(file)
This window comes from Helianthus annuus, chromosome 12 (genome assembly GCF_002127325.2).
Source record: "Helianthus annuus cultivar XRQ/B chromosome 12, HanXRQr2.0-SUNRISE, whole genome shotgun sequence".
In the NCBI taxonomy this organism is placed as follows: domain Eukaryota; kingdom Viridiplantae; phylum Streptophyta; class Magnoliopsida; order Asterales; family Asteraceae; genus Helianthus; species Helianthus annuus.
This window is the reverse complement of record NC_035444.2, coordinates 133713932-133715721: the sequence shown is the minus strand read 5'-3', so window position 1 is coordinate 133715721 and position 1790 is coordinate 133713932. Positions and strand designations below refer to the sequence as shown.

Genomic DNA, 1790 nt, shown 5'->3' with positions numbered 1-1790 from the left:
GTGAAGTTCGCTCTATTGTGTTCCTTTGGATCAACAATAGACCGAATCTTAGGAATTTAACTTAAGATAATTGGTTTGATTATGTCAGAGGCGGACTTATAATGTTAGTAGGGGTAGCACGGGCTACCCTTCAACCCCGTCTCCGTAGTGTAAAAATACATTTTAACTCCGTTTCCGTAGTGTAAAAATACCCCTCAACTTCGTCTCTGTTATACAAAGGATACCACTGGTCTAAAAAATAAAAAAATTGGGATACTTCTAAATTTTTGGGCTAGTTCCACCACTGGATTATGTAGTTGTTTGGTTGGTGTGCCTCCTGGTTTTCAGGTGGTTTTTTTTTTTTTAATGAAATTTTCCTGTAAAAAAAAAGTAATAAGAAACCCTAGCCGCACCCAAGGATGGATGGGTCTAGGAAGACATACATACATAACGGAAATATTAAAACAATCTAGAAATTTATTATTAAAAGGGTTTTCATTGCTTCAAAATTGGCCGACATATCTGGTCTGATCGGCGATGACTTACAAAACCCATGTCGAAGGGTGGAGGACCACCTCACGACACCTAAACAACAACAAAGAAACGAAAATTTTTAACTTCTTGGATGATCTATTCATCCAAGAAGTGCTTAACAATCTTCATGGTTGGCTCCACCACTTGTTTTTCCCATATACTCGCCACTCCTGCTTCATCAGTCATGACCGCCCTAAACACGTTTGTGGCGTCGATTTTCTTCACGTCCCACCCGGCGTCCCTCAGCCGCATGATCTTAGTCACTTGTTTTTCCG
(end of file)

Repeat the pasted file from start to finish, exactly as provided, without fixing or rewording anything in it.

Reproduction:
This window comes from Helianthus annuus, chromosome 12 (genome assembly GCF_002127325.2).
Source record: "Helianthus annuus cultivar XRQ/B chromosome 12, HanXRQr2.0-SUNRISE, whole genome shotgun sequence".
In the NCBI taxonomy this organism is placed as follows: domain Eukaryota; kingdom Viridiplantae; phylum Streptophyta; class Magnoliopsida; order Asterales; family Asteraceae; genus Helianthus; species Helianthus annuus.
This window is the reverse complement of record NC_035444.2, coordinates 133713932-133715721: the sequence shown is the minus strand read 5'-3', so window position 1 is coordinate 133715721 and position 1790 is coordinate 133713932. Positions and strand designations below refer to the sequence as shown.

Genomic DNA, 1790 nt, shown 5'->3' with positions numbered 1-1790 from the left:
GTGAAGTTCGCTCTATTGTGTTCCTTTGGATCAACAATAGACCGAATCTTAGGAATTTAACTTAAGATAATTGGTTTGATTATGTCAGAGGCGGACTTATAATGTTAGTAGGGGTAGCACGGGCTACCCTTCAACCCCGTCTCCGTAGTGTAAAAATACATTTTAACTCCGTTTCCGTAGTGTAAAAATACCCCTCAACTTCGTCTCTGTTATACAAAGGATACCACTGGTCTAAAAAATAAAAAAATTGGGATACTTCTAAATTTTTGGGCTAGTTCCACCACTGGATTATGTAGTTGTTTGGTTGGTGTGCCTCCTGGTTTTCAGGTGGTTTTTTTTTTTTTAATGAAATTTTCCTGTAAAAAAAAAGTAATAAGAAACCCTAGCCGCACCCAAGGATGGATGGGTCTAGGAAGACATACATACATAACGGAAATATTAAAACAATCTAGAAATTTATTATTAAAAGGGTTTTCATTGCTTCAAAATTGGCCGACATATCTGGTCTGATCGGCGATGACTTACAAAACCCATGTCGAAGGGTGGAGGACCACCTCACGACACCTAAACAACAACAAAGAAACGAAAATTTTTAACTTCTTGGATGATCTATTCATCCAAGAAGTGCTTAACAATCTTCATGGTTGGCTCCACCACTTGTTTTTCCCATATACTCGCCACTCCTGCTTCATCAGTCATGACCGCCCTAAACACGTTTGTGGCGTCGATTTTCTTCACGTCCCACCCGGCGTCCCTCAGCCGCATGATCTTAGTCACTTGTTTTTCCG